The Infrastructure Health & Safety Association offers these guidelines on how to choose the most appropriate fall protection for every job, and highlights the following options:

Guardrails: Eliminate fall hazards by eliminated open edges.  All workers in the area are protected.

Opening Covers: Floor-opening covers must fully cover openings and be fastened securely. Label opening covers clearly so workers are aware of them.

Fall-Arrest and Travel-Restraint Systems: Fall-arrest systems prevent workers from hitting the ground when they fall. Travel-restraint systems prevent workers from falling at all.

What types of fall protection do you provide your workers? When was the last time you provided fall protection training? If you don’t already have one, should you put a fall protection training and education program in place?

Keep Safe and Dry: Protect Your Business from Flooding


Businesses can be devastated when impacted by flood damage. Floods can be caused by many factors, including the melting of a large snowfall, a large rainstorm or a slow-moving thunderstorm that drops a lot of rain in a short period of time.

Whatever the cause of the flooding, you and your business need to be prepared.

Here are some tips to prepare your business from flooding damage and prevent disruptions to your business operations:

  • Install backflow prevention check valves to stop floodwater from entering at vulnerable points where utility and sewer lines enter the building.
  • Install watertight barriers called flood shields to prevent the passage of water through doors, windows, ventilation shafts or other openings.
  • Build watertight walls around equipment or work areas within the facility that are particularly susceptible to damage should floodwater enter the building.
  • Have backup systems available for use during emergencies, such as portable pumps to remove flood water, alternate power sources (generators or gasoline-powered pumps) and battery-powered emergency lighting.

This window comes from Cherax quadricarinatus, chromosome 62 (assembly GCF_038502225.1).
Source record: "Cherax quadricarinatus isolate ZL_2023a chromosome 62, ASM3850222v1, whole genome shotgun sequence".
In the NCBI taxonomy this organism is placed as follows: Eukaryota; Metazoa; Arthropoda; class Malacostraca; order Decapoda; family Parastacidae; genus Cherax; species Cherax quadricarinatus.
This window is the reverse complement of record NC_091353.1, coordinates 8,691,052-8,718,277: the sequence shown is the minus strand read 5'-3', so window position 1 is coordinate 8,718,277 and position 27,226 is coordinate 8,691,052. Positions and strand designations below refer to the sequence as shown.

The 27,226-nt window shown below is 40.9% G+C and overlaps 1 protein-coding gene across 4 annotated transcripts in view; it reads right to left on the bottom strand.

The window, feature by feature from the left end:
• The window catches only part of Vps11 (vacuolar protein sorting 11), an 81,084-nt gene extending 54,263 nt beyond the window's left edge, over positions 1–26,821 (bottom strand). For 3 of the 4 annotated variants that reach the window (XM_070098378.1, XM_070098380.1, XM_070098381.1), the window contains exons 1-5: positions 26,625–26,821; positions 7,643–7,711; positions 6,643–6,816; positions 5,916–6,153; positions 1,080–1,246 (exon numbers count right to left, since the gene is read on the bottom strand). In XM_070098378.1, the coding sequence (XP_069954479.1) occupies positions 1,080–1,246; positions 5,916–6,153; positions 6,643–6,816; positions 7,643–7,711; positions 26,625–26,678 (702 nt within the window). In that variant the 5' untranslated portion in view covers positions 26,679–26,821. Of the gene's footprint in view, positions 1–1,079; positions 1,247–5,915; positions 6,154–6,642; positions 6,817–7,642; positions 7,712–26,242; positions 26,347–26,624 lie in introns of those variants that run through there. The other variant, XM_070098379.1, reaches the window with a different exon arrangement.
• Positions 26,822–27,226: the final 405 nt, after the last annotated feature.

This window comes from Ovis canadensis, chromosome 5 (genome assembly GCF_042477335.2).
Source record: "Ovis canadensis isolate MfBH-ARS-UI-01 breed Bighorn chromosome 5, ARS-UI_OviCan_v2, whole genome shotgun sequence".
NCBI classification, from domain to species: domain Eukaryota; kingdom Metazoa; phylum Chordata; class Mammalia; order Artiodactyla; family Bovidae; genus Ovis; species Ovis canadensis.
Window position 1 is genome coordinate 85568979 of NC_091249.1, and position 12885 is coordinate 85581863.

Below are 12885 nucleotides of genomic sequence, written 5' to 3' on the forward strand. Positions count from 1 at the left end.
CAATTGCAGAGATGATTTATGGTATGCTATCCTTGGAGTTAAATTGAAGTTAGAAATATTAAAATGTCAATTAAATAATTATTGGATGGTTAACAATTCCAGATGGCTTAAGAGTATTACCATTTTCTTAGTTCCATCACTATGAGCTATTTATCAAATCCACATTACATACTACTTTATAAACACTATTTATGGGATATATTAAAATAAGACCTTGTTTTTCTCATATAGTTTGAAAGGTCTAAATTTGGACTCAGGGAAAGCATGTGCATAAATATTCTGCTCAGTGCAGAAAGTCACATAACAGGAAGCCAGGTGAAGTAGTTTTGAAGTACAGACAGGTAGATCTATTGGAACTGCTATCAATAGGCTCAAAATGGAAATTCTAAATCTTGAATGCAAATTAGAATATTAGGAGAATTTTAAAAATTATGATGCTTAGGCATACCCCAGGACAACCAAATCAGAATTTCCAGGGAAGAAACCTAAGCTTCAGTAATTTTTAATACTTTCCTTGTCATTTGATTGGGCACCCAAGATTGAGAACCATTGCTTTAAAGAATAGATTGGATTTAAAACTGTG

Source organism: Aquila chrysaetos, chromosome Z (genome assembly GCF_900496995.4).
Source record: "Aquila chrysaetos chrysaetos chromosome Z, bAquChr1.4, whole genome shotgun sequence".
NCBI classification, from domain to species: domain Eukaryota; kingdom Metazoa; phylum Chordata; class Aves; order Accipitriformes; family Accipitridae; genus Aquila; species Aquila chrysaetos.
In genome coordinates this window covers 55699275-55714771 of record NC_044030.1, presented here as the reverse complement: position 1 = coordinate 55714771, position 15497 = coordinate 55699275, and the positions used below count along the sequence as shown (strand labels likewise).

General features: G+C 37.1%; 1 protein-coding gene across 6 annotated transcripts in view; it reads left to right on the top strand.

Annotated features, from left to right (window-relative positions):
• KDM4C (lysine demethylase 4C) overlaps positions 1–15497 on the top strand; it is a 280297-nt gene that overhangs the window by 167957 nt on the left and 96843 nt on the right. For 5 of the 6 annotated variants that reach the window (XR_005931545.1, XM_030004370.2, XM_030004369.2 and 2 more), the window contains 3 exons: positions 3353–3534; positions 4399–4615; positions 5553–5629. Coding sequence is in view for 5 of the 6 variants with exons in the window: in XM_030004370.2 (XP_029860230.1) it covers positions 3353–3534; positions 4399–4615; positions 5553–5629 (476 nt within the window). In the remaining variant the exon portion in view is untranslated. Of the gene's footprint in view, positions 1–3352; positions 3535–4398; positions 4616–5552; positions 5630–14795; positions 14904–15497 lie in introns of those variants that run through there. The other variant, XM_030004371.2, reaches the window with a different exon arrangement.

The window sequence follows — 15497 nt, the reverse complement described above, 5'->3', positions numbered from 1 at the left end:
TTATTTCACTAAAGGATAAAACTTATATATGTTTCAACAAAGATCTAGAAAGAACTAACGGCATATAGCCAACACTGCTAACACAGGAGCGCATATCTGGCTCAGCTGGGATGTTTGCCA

• Check your insurance policy to ensure you have proper coverage. Contact your insurance provider if you need additional coverage.
  • Have an easily accessible flood emergency kit on hand. The kit should contain a flash light, radio, insurance documents, important phone numbers, batteries, medication, blankets, food, dry clothes, first aid kit, mobile phone and cash.
  • Make a list of employee contact information in case there is an evacuation.
  • Make sure you have copies of important documents so they can be accessed from a remote location.
  • Check to see if vital company operations (such as shipping or customer service) can be relocated, if necessary.

While this is a fairly complete checklist, is there anything else you would add to it? What else should be done in preparation for flooding?

Safety News You Can Use


A company was fined $225,000 for violating three sections of the Constructions Projects Regulation, which led to the death of one worker and injuries to two other workers.

The workers were installing new hydro poles and wires under existing lines. While excavating a hole, the boom of a work vehicle came within three metres of a power line located above the hole. The workers all suffered electrical shocks.

The three violations were: failure to ensure the boom of a vehicle was not brought within three metres of an energized overhead conductor of 750 or more volts; failure to ensure a competent worker designated as a signaler was stationed so as to be in full view of an operator and had a clear view of the electrical conductor and of the vehicle, to warn the operator every time any part of the vehicle or other equipment may approach the minimum distance; and failure to take every reasonable precaution to prevent hazards to workers from energized electrical equipment, installation and conductors.

Learn more here.

Company Fined After Worker Injured on the Job

A company that produces concrete panels was fined $65,000 after a worker was critically injured by panels that had tipped over.

Two 20-foot long panels that weighed a total of 3,750 pounds were being moved to a storage area when the incident occurred. Once a crane lowered the panels onto horizontal pillars, one worker removed the nylon swing that attached the panels to the crane. That caused the panels to tip over and fall on the other workers.

To learn more about the incident and fine, click here.